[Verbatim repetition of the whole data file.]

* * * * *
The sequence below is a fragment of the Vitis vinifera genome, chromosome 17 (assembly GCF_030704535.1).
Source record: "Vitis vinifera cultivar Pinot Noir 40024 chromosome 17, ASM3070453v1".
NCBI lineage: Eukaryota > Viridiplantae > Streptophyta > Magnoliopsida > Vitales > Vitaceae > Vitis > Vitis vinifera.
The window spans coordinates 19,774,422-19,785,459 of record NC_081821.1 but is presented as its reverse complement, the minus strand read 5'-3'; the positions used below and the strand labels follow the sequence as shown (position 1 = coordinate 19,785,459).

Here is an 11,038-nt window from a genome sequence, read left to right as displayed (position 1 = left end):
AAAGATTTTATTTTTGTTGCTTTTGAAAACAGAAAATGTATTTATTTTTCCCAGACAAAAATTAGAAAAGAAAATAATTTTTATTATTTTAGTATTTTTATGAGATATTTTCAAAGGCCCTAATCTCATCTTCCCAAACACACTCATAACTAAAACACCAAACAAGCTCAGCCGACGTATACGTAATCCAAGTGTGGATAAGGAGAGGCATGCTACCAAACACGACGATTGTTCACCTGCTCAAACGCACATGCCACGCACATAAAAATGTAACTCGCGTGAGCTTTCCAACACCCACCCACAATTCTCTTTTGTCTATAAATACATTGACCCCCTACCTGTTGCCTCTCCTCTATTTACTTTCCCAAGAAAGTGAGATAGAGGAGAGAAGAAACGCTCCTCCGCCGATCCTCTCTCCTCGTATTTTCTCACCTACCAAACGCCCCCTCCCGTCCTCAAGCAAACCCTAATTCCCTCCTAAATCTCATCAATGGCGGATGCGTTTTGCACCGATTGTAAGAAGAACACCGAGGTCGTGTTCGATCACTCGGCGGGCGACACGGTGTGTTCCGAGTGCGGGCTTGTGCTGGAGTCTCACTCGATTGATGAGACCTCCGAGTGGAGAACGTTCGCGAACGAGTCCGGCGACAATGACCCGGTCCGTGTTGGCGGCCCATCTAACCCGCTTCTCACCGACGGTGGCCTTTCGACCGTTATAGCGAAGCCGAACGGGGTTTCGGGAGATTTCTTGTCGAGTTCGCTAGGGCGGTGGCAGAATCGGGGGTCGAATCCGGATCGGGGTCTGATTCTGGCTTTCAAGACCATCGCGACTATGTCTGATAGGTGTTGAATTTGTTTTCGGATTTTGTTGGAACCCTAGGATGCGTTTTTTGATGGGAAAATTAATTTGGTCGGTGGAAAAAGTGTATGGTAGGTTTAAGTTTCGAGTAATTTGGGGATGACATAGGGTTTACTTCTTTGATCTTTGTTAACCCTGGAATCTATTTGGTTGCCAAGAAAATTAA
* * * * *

The sequence below is a fragment of the Vitis vinifera genome, chromosome 17 (assembly GCF_030704535.1).
Source record: "Vitis vinifera cultivar Pinot Noir 40024 chromosome 17, ASM3070453v1".
NCBI lineage: Eukaryota > Viridiplantae > Streptophyta > Magnoliopsida > Vitales > Vitaceae > Vitis > Vitis vinifera.
The window spans coordinates 19,774,422-19,785,459 of record NC_081821.1 but is presented as its reverse complement, the minus strand read 5'-3'; the positions used below and the strand labels follow the sequence as shown (position 1 = coordinate 19,785,459).

Here is an 11,038-nt window from a genome sequence, read left to right as displayed (position 1 = left end):
AAAGATTTTATTTTTGTTGCTTTTGAAAACAGAAAATGTATTTATTTTTCCCAGACAAAAATTAGAAAAGAAAATAATTTTTATTATTTTAGTATTTTTATGAGATATTTTCAAAGGCCCTAATCTCATCTTCCCAAACACACTCATAACTAAAACACCAAACAAGCTCAGCCGACGTATACGTAATCCAAGTGTGGATAAGGAGAGGCATGCTACCAAACACGACGATTGTTCACCTGCTCAAACGCACATGCCACGCACATAAAAATGTAACTCGCGTGAGCTTTCCAACACCCACCCACAATTCTCTTTTGTCTATAAATACATTGACCCCCTACCTGTTGCCTCTCCTCTATTTACTTTCCCAAGAAAGTGAGATAGAGGAGAGAAGAAACGCTCCTCCGCCGATCCTCTCTCCTCGTATTTTCTCACCTACCAAACGCCCCCTCCCGTCCTCAAGCAAACCCTAATTCCCTCCTAAATCTCATCAATGGCGGATGCGTTTTGCACCGATTGTAAGAAGAACACCGAGGTCGTGTTCGATCACTCGGCGGGCGACACGGTGTGTTCCGAGTGCGGGCTTGTGCTGGAGTCTCACTCGATTGATGAGACCTCCGAGTGGAGAACGTTCGCGAACGAGTCCGGCGACAATGACCCGGTCCGTGTTGGCGGCCCATCTAACCCGCTTCTCACCGACGGTGGCCTTTCGACCGTTATAGCGAAGCCGAACGGGGTTTCGGGAGATTTCTTGTCGAGTTCGCTAGGGCGGTGGCAGAATCGGGGGTCGAATCCGGATCGGGGTCTGATTCTGGCTTTCAAGACCATCGCGACTATGTCTGATAGGTGTTGAATTTGTTTTCGGATTTTGTTGGAACCCTAGGATGCGTTTTTTGATGGGAAAATTAATTTGGTCGGTGGAAAAAGTGTATGGTAGGTTTAAGTTTCGAGTAATTTGGGGATGACATAGGGTTTACTTCTTTGATCTTTGTTAACCCTGGAATCTATTTGGTTGCCAAGAAAATTAA